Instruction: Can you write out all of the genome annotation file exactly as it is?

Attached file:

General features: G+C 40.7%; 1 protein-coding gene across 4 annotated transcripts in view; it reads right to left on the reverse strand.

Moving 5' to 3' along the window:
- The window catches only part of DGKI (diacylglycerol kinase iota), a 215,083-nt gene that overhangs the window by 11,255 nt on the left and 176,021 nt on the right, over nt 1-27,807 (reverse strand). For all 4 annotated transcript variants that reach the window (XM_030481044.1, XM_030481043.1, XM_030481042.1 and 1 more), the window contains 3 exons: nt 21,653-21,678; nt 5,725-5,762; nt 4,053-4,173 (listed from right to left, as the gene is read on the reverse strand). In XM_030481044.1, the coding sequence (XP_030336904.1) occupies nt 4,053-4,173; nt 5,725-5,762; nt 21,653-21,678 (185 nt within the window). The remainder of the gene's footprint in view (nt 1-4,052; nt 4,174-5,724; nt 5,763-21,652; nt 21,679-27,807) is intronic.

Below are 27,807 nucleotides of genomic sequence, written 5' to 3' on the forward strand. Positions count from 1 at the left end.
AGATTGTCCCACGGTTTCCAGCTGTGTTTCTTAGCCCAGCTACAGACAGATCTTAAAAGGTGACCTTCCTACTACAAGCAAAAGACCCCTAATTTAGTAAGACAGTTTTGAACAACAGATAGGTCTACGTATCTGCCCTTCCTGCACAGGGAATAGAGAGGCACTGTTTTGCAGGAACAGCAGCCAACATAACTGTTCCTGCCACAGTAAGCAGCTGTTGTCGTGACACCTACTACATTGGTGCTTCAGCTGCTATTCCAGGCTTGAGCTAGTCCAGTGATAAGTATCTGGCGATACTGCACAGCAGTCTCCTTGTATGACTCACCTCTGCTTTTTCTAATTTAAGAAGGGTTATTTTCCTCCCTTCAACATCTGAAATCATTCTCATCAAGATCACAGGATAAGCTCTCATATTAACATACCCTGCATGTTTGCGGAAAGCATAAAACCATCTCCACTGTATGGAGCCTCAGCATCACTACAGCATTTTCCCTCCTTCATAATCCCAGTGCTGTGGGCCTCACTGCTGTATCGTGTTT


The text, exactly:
General features: G+C 40.7%; 1 protein-coding gene across 4 annotated transcripts in view; it reads right to left on the reverse strand.

Moving 5' to 3' along the window:
- The window catches only part of DGKI (diacylglycerol kinase iota), a 215,083-nt gene that overhangs the window by 11,255 nt on the left and 176,021 nt on the right, over nt 1-27,807 (reverse strand). For all 4 annotated transcript variants that reach the window (XM_030481044.1, XM_030481043.1, XM_030481042.1 and 1 more), the window contains 3 exons: nt 21,653-21,678; nt 5,725-5,762; nt 4,053-4,173 (listed from right to left, as the gene is read on the reverse strand). In XM_030481044.1, the coding sequence (XP_030336904.1) occupies nt 4,053-4,173; nt 5,725-5,762; nt 21,653-21,678 (185 nt within the window). The remainder of the gene's footprint in view (nt 1-4,052; nt 4,174-5,724; nt 5,763-21,652; nt 21,679-27,807) is intronic.

Below are 27,807 nucleotides of genomic sequence, written 5' to 3' on the forward strand. Positions count from 1 at the left end.
AGATTGTCCCACGGTTTCCAGCTGTGTTTCTTAGCCCAGCTACAGACAGATCTTAAAAGGTGACCTTCCTACTACAAGCAAAAGACCCCTAATTTAGTAAGACAGTTTTGAACAACAGATAGGTCTACGTATCTGCCCTTCCTGCACAGGGAATAGAGAGGCACTGTTTTGCAGGAACAGCAGCCAACATAACTGTTCCTGCCACAGTAAGCAGCTGTTGTCGTGACACCTACTACATTGGTGCTTCAGCTGCTATTCCAGGCTTGAGCTAGTCCAGTGATAAGTATCTGGCGATACTGCACAGCAGTCTCCTTGTATGACTCACCTCTGCTTTTTCTAATTTAAGAAGGGTTATTTTCCTCCCTTCAACATCTGAAATCATTCTCATCAAGATCACAGGATAAGCTCTCATATTAACATACCCTGCATGTTTGCGGAAAGCATAAAACCATCTCCACTGTATGGAGCCTCAGCATCACTACAGCATTTTCCCTCCTTCATAATCCCAGTGCTGTGGGCCTCACTGCTGTATCGTGTTT